The difference between a traditional and a modern Christmas menu is just like the difference between my mother in law and I. She is old-fashioned and honest; I’m creative and multi-cultural. Which is best? Roast vs. seafood? Pudding vs. chilled desserts? or bit of both?
There are some really good traditions in my extended family. They always try to all sit on one long pew at the Christmas eve church service. The number is getting bigger, it’s almost impossible now. My MIL always asks everyone in the family to stir the Christmas pudding and make a wish. I remember one year, I had to work on the night she was making the pudding, she drove to my work with the mixing bowl for me to stir, how lovely!
She is cooking whole turkey and ham again this year, and the pudding is already made. Can I add something to her menu? Last year I made a Cherry Pavlova, it was a very good alternative to those whom don’t like pudding. This year we were asked to bring some nibbles before the meal, anti-pasto it is, super easy! Or maybe this one – Turkey and Ham Terrine? I made it once for a Christmas dinner party with friends and it was so nice and looks beautiful!~!!
Turkey and Ham Terrine
500g turkey fillet
300g turkey mince
2 sprigs rosemary, roughly chopped
a small handful of parsley
1 sprig sage
3 fresh chilli,finely chopped
2 tsp salt
1/4 cup verjuice
Zest of 1 lemon
1/4 cup pine nuts
1/2 cup bread crumbs
2 tbsp olive oil
Preheat the oven to 200 degrees.
In a food processor, add the turkey mince, half of the herbs including rosemary, parsley, sage and chilli. Add 1 tsp of salt and 1/2 cup bread crumbs. Drizzle a little bit of olive oil. Mix well.
Dice the turkey fillet and ham into medium size squares. In a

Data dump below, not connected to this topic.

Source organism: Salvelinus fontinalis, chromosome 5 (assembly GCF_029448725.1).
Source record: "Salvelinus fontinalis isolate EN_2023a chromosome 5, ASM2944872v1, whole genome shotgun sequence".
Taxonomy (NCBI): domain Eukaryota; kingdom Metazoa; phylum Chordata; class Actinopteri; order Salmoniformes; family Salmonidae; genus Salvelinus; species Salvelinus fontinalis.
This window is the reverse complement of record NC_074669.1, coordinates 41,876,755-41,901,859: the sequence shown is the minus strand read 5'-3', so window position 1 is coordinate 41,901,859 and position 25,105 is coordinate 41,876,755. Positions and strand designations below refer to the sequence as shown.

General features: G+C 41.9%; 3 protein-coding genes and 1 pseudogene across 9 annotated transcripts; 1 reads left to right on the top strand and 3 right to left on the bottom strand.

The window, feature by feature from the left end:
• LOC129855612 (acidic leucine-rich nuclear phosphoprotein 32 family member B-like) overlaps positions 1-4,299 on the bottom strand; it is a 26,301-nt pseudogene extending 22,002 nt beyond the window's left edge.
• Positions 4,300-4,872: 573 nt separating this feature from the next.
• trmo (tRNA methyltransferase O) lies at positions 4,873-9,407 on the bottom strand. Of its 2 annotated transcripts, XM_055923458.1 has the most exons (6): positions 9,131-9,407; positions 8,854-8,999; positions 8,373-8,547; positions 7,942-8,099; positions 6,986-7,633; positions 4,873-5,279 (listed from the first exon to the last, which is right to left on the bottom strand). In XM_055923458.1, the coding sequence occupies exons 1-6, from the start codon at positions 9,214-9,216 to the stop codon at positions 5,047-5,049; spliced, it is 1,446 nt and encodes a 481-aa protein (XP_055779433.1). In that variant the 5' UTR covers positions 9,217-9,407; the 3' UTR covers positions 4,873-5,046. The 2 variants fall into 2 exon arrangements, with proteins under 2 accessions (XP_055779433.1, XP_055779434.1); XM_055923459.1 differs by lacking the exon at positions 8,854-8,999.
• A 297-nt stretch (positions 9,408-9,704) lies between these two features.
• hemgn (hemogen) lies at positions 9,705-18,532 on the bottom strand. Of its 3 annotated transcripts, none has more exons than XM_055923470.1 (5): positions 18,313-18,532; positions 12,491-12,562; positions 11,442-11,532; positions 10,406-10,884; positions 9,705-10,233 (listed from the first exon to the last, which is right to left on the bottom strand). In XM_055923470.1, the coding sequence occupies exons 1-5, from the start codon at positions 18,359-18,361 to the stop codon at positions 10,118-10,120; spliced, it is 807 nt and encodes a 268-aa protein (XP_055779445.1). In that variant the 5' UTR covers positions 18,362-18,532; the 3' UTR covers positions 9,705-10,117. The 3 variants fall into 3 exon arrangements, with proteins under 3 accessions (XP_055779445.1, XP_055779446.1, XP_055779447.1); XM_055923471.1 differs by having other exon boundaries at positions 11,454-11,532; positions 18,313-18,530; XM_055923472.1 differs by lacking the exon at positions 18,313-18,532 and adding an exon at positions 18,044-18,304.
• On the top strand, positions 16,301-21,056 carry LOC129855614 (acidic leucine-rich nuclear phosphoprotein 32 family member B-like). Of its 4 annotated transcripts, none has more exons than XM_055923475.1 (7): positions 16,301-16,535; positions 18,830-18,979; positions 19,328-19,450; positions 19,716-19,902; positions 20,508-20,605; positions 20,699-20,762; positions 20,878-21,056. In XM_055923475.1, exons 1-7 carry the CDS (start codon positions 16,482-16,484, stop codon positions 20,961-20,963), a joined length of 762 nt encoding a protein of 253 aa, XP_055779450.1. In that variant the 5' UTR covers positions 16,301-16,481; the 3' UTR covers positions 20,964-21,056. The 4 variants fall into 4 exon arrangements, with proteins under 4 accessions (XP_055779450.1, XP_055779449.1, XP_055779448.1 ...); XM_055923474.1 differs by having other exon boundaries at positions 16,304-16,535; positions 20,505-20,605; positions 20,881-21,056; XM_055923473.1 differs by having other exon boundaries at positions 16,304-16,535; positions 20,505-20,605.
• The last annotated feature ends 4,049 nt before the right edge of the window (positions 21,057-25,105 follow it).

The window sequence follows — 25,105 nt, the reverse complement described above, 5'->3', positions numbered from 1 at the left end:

large bowl, mix the diced turkey and ham with the other half of the herbs and the rest of the ingredients, including 1 tsp of salt, olive oil, verjuice, lemon zest, prunes & pine nuts. Use your hands to mix.
Spray a loaf tin with non-stick spray and line with baking paper and then plastic wrap, then line the base and sides with pancetta slices just overlapping each piece. Now let’s put the terrine mix in. There are 3 layers, the bottom(upside down, later become the top when serve) and the top layers should be turkey mince mixture. It’s because mince mixture with bread crumbs are solid and it will hold the shape well. The middle layer is the chunky turkey fillet and ham mixture. They look nice and taste great in chunks. Make sure you fill in the corners of the tin and firmly press by hand. Use more pancetta to cover the top and remember to overlap with the sides. Cover with the plastic wrap, then baking paper. Now we need to place some weight over it. Here is my little trick – place another loaf tin on the top, face up and place something heavy, like mortar and pestle in the top tin. Save you some bucks instead of buying a terrine mould.
For the plastic wrap, actually I’m not 100% sure whether you can leave it in. I was going to, but my husband was worried it will melt on the meat in the oven, so I took it out at the end. But I remember I read someone’s terrine recipe and they left it on. We cook the terrine in a water bath in the oven, so it’s not too hot. Maybe it’s ok?
Create a water bath by adding water in a large roasting tray, then sit the terrine tin in it. Cook in the oven for 1 hour – 1 hour and 15 minutes. Test with a wooden skewer or more accurately, when the
internal meat temperature reaches 57 degrees. Remove from the oven and allow the terrine to rest in the water bath for 15 minutes until the internal temperature has reached 65 degrees. Maggie Beer said the magic temperature is 65-66 degrees finished internal temperature. I haven’t been able to master it yet.
Pour off any juices from the terrine and place into fridge to chill for several hours or overnight.
To impress your guests, decorate with fresh cranberries and baby rocket salad, looks just like holly I bought 1km frozen mixed berries and picked the cranberries out. Big job!